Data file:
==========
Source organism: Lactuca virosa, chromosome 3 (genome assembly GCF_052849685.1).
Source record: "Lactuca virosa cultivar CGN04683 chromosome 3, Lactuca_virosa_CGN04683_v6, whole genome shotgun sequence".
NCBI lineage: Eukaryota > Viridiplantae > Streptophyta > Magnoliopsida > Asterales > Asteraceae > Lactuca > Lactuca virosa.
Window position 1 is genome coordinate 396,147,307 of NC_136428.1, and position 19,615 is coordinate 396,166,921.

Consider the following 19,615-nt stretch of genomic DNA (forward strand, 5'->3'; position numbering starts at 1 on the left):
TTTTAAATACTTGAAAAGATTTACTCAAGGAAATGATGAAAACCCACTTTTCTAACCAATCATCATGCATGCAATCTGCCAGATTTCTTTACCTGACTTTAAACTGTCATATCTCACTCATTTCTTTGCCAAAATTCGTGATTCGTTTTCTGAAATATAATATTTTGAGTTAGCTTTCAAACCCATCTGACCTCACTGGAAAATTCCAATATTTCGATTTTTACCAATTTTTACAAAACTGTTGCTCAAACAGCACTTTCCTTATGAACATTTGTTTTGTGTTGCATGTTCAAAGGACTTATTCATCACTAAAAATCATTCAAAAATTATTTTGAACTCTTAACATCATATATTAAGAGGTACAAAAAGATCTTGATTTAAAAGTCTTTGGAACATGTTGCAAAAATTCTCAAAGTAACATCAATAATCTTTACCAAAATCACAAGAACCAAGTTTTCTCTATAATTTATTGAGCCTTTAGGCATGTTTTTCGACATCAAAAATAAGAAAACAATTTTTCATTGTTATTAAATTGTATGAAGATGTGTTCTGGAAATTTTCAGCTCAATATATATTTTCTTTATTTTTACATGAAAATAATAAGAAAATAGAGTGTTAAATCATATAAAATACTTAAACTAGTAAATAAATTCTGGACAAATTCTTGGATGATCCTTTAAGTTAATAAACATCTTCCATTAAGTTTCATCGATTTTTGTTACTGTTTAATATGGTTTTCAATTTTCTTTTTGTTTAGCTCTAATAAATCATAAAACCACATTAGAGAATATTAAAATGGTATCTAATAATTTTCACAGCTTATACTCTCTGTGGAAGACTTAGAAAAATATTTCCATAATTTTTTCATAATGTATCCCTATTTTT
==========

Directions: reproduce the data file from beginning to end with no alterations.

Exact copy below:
Source organism: Lactuca virosa, chromosome 3 (genome assembly GCF_052849685.1).
Source record: "Lactuca virosa cultivar CGN04683 chromosome 3, Lactuca_virosa_CGN04683_v6, whole genome shotgun sequence".
NCBI lineage: Eukaryota > Viridiplantae > Streptophyta > Magnoliopsida > Asterales > Asteraceae > Lactuca > Lactuca virosa.
Window position 1 is genome coordinate 396,147,307 of NC_136428.1, and position 19,615 is coordinate 396,166,921.

Consider the following 19,615-nt stretch of genomic DNA (forward strand, 5'->3'; position numbering starts at 1 on the left):
TTTTAAATACTTGAAAAGATTTACTCAAGGAAATGATGAAAACCCACTTTTCTAACCAATCATCATGCATGCAATCTGCCAGATTTCTTTACCTGACTTTAAACTGTCATATCTCACTCATTTCTTTGCCAAAATTCGTGATTCGTTTTCTGAAATATAATATTTTGAGTTAGCTTTCAAACCCATCTGACCTCACTGGAAAATTCCAATATTTCGATTTTTACCAATTTTTACAAAACTGTTGCTCAAACAGCACTTTCCTTATGAACATTTGTTTTGTGTTGCATGTTCAAAGGACTTATTCATCACTAAAAATCATTCAAAAATTATTTTGAACTCTTAACATCATATATTAAGAGGTACAAAAAGATCTTGATTTAAAAGTCTTTGGAACATGTTGCAAAAATTCTCAAAGTAACATCAATAATCTTTACCAAAATCACAAGAACCAAGTTTTCTCTATAATTTATTGAGCCTTTAGGCATGTTTTTCGACATCAAAAATAAGAAAACAATTTTTCATTGTTATTAAATTGTATGAAGATGTGTTCTGGAAATTTTCAGCTCAATATATATTTTCTTTATTTTTACATGAAAATAATAAGAAAATAGAGTGTTAAATCATATAAAATACTTAAACTAGTAAATAAATTCTGGACAAATTCTTGGATGATCCTTTAAGTTAATAAACATCTTCCATTAAGTTTCATCGATTTTTGTTACTGTTTAATATGGTTTTCAATTTTCTTTTTGTTTAGCTCTAATAAATCATAAAACCACATTAGAGAATATTAAAATGGTATCTAATAATTTTCACAGCTTATACTCTCTGTGGAAGACTTAGAAAAATATTTCCATAATTTTTTCATAATGTATCCCTATTTTT